Effects Of Rotation On The Minimum Mass Of Primordial Progenitors Of Pair-Instability Supernovae

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2012-03

Authors

Chatzopoulos, Emmanouil
Wheeler, J. Craig

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Abstract

The issue of which stars may reach the conditions of electron/positron pair-formation instability is of importance to understand the final evolution both of the first stars and of contemporary stars. The criterion to enter the pair-instability regime in density and temperature is basically controlled by the mass of the oxygen core. The main-sequence masses that produce a given oxygen core mass are, in turn, dependent on metallicity, mass loss, and convective and rotationally induced mixing. We examine the evolution of massive stars to determine the minimum main-sequence mass that can encounter pair-instability effects, either a pulsational pair-instability supernova (PPISN) or a full-fledged pair-instability supernova (PISN). We concentrate on zero-metallicity stars with no mass-loss subject to the Schwarzschild criterion for convective instability, but also explore solar metallicity and mass loss and the Ledoux criterion. As expected, for sufficiently strong rotationally induced mixing, the minimum main-sequence mass is encountered for conditions that induce effectively homogeneous evolution such that the original mass is converted almost entirely to helium and then to oxygen. For this case, we find that the minimum main-sequence mass is about 40 M-circle dot to encounter PPISN and about 65 M-circle dot to encounter a PISN. The implications of these results for the first stars and for contemporary supernovae are discussed.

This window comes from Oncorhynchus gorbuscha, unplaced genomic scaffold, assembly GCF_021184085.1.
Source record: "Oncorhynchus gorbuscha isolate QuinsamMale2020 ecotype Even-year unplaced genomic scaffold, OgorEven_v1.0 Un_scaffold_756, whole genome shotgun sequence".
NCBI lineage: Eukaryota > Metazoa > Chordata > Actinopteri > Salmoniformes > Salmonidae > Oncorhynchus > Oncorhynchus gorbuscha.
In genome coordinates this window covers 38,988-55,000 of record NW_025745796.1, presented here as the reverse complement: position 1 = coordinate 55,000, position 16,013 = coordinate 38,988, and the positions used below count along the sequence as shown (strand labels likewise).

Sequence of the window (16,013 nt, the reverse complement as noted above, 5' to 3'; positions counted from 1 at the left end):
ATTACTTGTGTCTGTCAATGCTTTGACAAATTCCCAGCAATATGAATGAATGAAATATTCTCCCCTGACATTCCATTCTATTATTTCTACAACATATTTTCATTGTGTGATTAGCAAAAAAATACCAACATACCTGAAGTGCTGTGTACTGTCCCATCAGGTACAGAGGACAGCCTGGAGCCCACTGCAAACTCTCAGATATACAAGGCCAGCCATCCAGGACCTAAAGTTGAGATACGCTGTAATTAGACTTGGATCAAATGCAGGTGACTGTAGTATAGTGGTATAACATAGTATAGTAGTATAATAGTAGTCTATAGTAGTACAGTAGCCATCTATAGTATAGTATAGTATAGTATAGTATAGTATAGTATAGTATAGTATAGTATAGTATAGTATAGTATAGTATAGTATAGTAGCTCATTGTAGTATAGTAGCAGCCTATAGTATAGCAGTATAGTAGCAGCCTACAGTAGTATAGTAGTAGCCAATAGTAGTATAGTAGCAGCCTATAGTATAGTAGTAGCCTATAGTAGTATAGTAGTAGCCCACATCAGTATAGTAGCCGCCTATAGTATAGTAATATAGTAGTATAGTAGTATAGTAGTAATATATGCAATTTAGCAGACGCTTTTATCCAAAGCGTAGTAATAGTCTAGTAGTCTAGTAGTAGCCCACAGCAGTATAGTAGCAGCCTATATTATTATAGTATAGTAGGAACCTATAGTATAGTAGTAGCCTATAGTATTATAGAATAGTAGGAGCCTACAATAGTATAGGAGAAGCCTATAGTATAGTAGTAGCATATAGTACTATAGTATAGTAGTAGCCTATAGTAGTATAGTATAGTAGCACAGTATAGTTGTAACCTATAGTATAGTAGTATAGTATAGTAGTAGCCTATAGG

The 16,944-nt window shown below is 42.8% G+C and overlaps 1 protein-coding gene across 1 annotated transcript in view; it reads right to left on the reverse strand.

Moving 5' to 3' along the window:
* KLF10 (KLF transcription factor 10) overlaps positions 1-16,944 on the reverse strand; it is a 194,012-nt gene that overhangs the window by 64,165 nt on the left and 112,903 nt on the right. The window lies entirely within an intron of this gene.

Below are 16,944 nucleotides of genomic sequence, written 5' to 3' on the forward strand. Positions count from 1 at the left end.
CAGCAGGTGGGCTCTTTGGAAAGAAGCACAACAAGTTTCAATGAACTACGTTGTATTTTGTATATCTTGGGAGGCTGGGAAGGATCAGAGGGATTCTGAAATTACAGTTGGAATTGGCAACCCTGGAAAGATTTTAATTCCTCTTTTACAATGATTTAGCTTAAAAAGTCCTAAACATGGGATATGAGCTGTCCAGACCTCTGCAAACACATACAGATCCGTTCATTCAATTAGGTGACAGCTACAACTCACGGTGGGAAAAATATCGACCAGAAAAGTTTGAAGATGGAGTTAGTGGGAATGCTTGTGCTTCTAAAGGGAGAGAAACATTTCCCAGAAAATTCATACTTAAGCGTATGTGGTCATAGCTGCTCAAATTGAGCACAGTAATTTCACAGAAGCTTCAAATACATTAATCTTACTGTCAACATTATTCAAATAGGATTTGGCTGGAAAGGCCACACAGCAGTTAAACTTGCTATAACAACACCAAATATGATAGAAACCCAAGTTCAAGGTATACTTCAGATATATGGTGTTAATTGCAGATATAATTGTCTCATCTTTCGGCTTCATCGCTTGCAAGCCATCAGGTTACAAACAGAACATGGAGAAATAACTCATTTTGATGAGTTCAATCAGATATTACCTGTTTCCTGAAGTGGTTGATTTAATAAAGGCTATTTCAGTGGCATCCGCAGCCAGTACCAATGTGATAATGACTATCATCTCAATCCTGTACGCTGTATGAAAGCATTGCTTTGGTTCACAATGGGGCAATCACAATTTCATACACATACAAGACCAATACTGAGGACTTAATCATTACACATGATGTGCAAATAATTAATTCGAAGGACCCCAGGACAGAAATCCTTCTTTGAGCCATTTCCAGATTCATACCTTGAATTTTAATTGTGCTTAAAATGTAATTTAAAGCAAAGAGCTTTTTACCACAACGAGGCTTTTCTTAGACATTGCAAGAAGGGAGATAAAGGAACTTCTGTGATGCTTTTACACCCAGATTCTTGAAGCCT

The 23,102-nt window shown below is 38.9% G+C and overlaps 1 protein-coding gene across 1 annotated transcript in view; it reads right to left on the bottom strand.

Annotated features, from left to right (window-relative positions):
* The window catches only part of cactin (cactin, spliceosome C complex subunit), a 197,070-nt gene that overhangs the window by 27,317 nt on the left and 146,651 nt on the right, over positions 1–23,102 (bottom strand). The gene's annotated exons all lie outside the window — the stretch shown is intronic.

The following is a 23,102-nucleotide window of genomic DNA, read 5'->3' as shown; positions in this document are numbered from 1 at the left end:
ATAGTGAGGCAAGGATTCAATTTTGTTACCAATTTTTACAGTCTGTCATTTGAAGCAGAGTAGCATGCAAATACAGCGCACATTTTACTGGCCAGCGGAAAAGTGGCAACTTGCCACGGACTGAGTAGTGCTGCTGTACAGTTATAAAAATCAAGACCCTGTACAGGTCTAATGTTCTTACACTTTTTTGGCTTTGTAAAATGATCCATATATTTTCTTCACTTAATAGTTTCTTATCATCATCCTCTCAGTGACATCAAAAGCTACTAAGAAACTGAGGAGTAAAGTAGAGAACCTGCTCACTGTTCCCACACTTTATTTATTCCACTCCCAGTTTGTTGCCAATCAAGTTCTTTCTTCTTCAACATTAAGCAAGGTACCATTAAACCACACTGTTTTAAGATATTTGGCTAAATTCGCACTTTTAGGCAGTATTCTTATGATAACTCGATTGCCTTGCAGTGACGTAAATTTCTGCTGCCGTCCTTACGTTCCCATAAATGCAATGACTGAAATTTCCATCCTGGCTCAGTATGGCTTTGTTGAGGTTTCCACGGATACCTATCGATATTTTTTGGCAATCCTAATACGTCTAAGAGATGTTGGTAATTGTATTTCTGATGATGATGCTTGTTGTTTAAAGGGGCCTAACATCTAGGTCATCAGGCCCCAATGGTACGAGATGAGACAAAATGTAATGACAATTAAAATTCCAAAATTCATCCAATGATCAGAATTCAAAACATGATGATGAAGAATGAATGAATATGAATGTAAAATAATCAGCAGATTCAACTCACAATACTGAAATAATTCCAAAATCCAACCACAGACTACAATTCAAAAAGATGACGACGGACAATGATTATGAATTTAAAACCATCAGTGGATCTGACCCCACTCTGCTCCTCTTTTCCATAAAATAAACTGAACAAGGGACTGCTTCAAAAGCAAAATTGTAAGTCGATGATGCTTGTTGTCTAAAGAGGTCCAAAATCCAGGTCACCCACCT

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Citation

Chatzopoulos, Emmanouil, and J. Craig Wheeler. "Effects of Rotation on the Minimum Mass of Primordial Progenitors of Pair-instability Supernovae." The Astrophysical Journal, Vol. 748, No. 1 (Mar., 2012): 42.